THE NEW GAME 47
propitiatingly when he saw that the Outlaws had stopped to look at him.
I know him," said Ginger importantly, "I'm a friend of his. I've often gone in to play with him there, when there was no one about."
There was silence. The Outlaws stood gazing at the dog and then at each other, while the great idea took shape. Ginger at last broke the silence and voiced it.
" I votes we jus'ójus' borrow him for the race. I think they're all out. We can have him back again before they come back."
Without waiting for their answer Ginger went up
to the dog and unchained it. It joined the party
with jubilation, leaping down the road with them and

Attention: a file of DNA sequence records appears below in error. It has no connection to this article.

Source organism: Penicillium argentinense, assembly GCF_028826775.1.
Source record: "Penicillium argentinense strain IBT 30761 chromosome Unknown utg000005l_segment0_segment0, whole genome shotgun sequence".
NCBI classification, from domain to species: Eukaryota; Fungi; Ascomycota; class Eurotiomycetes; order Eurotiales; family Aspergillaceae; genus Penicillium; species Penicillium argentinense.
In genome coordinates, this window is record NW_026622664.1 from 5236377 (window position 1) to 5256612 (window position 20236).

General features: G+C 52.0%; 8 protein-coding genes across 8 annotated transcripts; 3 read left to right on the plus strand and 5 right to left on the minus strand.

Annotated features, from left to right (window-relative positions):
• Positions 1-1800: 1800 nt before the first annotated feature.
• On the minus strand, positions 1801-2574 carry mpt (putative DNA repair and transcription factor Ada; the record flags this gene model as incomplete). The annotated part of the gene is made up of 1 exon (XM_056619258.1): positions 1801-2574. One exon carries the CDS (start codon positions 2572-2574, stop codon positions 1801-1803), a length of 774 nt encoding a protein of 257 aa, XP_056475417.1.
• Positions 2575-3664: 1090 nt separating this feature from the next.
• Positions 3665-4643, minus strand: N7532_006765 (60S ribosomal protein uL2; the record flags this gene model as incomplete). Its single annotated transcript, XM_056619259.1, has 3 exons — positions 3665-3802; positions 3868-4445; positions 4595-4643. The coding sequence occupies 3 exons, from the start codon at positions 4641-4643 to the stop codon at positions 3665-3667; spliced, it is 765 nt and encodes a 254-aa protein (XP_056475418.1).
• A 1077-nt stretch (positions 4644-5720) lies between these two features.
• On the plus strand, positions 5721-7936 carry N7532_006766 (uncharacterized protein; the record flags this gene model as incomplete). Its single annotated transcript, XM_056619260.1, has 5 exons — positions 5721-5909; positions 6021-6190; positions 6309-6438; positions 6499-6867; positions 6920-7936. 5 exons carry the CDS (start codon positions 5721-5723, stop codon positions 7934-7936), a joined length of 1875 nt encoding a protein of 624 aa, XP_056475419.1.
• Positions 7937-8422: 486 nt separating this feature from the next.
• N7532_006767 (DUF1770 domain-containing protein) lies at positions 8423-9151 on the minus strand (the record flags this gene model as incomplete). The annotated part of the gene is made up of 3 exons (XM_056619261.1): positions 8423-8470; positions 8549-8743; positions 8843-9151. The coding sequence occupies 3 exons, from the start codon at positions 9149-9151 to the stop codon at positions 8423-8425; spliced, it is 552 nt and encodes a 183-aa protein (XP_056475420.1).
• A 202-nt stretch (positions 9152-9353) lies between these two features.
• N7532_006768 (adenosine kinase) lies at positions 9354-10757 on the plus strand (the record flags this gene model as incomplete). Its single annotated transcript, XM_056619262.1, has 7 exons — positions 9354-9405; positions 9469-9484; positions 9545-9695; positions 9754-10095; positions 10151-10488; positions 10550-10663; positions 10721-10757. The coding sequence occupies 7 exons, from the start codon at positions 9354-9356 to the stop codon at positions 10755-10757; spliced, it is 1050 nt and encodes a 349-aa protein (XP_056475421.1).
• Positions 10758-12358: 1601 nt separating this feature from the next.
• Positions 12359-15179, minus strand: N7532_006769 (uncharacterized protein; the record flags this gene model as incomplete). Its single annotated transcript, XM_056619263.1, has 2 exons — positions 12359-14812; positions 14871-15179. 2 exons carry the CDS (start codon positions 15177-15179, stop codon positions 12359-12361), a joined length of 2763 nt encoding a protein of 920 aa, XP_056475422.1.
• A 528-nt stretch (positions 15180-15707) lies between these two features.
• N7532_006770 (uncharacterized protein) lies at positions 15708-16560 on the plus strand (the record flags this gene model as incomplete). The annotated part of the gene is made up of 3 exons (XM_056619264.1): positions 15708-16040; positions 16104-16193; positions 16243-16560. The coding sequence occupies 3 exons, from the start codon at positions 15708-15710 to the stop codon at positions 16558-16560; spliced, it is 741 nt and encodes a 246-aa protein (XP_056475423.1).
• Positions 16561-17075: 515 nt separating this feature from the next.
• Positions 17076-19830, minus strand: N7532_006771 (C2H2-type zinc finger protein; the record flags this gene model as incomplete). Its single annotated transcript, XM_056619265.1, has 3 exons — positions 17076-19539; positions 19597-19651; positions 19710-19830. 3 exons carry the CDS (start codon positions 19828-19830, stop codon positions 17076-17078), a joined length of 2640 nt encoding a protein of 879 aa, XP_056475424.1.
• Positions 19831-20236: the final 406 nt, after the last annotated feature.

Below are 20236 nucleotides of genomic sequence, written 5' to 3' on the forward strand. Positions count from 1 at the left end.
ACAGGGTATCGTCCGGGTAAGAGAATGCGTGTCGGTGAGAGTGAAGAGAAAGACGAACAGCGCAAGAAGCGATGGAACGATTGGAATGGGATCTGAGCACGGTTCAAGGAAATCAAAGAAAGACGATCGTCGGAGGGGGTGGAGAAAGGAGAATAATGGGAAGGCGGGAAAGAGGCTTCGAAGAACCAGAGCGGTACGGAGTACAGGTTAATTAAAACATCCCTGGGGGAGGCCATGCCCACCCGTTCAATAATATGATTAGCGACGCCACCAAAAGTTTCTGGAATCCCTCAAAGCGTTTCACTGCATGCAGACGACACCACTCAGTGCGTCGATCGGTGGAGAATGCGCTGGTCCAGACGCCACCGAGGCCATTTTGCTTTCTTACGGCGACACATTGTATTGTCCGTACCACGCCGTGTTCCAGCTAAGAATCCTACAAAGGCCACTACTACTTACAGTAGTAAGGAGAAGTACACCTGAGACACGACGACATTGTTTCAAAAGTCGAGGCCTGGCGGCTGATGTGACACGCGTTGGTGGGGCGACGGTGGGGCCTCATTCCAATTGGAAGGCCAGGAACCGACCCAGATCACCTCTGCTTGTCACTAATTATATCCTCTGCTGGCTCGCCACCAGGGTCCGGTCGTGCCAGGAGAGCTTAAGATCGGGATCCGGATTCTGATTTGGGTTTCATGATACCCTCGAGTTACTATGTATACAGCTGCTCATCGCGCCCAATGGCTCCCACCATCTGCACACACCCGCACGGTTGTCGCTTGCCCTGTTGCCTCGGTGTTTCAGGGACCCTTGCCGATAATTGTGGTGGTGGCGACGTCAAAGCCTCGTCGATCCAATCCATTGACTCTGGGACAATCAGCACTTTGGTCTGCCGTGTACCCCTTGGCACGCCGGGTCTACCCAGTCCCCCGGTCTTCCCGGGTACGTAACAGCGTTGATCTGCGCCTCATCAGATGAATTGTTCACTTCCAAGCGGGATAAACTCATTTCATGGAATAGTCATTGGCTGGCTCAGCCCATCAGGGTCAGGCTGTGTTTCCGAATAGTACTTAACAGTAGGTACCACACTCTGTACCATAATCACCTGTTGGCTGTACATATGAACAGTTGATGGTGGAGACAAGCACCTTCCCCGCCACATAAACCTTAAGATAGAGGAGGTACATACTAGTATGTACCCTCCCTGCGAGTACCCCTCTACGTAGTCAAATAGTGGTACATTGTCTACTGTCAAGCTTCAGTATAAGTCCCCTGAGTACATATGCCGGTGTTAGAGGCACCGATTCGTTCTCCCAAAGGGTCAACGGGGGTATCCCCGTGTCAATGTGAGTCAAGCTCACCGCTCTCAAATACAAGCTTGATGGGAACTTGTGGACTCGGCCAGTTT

fraternising exultantly with its fellow greyhound. ******
They had finished all their preparations. The feast was spread out in the space reserved for " refresh≠ments." The Outlaws had determined to charge their patrons a penny per head and then let them fight for what they could get.
The patrons were now beginning to arrive. Douglas with his little note-book was doing brisk business.
He had reduced the ceremonial of betting to its simplest possible form. He had written on one page of his little note-book " For Jumble," and on the opposite page " Against Jumble." The news spread like wildfire among the patrons of the race.
" I say, if you go up to Douglas an' say, ' I bet you a penny Jumble doesn't win,' they'll give you a penny if he doesn't."
The patrons all did this. It was not that they did not admire Jumble, but a stranger at first sight often commands more respect than someone we have known all our lives, and there was something vaguely sporting-looking about the fox-terrier.